Skip to main content

NEW YORK (TheStreet) -- Pinning down unemployment numbers is a tricky business, but according to the U.S. Department of Labor Employment Situation Summary Report for June, the number of long-term unemployed (those jobless for 27 weeks or more) declined by 293,000 in June, to 3.1 million. Over the past year, the number of long-term unemployed has decreased by 1.2 million. 

While a good chunk of that number has been able to find full-time work, many still haven't, either accepting part-time work or stopping the search for work altogether.

For example, in June, the civilian labor force participation rate stood at 62.8% for the third consecutive month, an alarmingly low number in historic terms, according to the U.S. Department of Labor. "Additionally, the number of individuals employed part time for economic reasons (sometimes referred to as involuntary part-time workers) increased by 275,000 in June, to 7.5 million," the department reported. "The number of involuntary part-time workers is down over the year but has shown no clear trend in recent months. These individuals were working part time because their hours had been cut back or because they were unable to find a full-time job."

Also see: 5 Things Your Micro-Manager Boss Needs to Hear

Also see: 5 Things Your Micro-Manager Boss Needs to Hear>>

Whatever the reason, the number of long-term unemployed U.S. adults is still unacceptably high, and for those stuck in neutral on a full-time job search that's going to be felt acutely.

"You are not damaged goods if you have been out of work for over six months," says Howard Seidel, of career transition firm Essex Partners. Seidel offers tips for both staffers and high-level executives to follow if they've been out of work six months to a year or more:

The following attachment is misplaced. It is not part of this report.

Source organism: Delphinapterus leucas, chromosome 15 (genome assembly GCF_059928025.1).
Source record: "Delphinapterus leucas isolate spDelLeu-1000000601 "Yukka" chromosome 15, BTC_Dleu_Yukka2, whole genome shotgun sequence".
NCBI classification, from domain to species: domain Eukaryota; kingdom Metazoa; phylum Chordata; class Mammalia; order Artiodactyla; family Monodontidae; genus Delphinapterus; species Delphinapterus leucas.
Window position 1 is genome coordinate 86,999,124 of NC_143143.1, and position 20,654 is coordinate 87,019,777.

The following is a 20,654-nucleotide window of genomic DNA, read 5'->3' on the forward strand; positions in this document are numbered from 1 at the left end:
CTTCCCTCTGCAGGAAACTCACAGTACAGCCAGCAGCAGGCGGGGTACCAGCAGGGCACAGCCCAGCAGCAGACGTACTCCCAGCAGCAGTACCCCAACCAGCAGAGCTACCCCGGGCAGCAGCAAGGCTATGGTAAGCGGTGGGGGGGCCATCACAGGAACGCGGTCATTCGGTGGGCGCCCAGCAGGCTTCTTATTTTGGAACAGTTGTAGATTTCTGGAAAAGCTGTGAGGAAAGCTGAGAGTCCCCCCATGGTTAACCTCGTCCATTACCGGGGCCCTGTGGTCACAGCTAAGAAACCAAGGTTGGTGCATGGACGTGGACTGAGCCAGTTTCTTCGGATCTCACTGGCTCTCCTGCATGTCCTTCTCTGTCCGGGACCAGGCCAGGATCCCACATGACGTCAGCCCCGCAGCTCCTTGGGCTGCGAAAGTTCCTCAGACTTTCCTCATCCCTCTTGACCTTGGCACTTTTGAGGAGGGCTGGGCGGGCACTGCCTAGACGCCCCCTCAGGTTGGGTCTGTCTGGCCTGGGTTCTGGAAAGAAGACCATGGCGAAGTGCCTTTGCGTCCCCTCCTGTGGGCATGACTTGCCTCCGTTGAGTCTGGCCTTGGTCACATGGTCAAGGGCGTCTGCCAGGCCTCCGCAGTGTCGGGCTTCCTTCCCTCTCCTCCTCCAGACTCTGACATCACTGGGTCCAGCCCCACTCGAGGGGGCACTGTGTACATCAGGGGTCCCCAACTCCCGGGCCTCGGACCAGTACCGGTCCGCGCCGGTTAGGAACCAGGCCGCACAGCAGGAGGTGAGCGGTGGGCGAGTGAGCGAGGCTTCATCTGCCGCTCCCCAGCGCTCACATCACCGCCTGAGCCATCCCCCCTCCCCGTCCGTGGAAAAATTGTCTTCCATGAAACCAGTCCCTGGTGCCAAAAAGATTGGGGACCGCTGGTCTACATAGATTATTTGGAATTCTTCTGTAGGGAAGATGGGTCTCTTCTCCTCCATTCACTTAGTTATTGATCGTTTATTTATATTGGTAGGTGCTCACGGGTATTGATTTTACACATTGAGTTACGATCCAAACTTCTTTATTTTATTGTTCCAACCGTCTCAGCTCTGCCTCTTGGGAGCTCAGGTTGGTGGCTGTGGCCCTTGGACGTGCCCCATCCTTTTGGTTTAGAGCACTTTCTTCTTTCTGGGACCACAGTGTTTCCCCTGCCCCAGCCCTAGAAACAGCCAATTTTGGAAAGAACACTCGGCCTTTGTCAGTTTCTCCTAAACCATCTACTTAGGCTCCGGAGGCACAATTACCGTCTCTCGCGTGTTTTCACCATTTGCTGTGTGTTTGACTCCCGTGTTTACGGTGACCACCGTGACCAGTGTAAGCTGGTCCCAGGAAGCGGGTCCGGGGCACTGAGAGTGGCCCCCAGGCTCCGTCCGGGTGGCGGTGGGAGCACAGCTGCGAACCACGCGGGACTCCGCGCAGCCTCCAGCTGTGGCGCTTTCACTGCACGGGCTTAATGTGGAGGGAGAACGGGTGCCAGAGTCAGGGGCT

Set targets. Seidel says long-term unemployed professionals "need to evaluate their job searches at regular intervals -- three-month, six-month, nine-month marks, etc." And he advises answering these questions to diagnose issues and overcome barriers to getting hired:

Scroll to Continue

TheStreet Recommends

  • What's going well in my job search?
  • What isn't going well and needs changing?
  • Am I getting responses to my resume?
  • Am I getting first interviews but not second interviews?
  • Am I making it to the final rounds of interviews but not getting job offers?

Make it easier for employers to find you.

Seidel advises that you do your best to present a professional image and align the name and email address on your resume, LinkedIn profile and so on.

Also see: Will a 4-Day Workweek Work for Your Company?

Also see: Will a 4-Day Workweek Work for Your Company?>>

"Don't make it any more difficult for hiring managers or executive recruiters to find you," he says. "If your personal email address is something like, you need to create a new account for your job search, like, so that employers can quickly find communications from you in their email inboxes."

Stay plugged in. Too many employers view the long-term job unemployed "as spoiled goods who have lost their competitive edge," Seidel says. Consequently, it's a good idea for long-term job-seekers to participate in some kind of work. "If you haven't landed permanent position by Month 5 or so, job-seekers should either work to secure a contract position, consult or volunteer. Working in some way demonstrates to employers you're active and serious on looking for a position and networking."

It's also advisable to show employers you are still in demand, never giving off the sense you're desperate for work, Seidel says. 

Yes, it's a tough slog looking for work over a long period. But keep cool, explore all options and don't give up. Employers are getting more aggressive about hiring, so a good job opportunity could be just around the corner -- as long as you keep looking.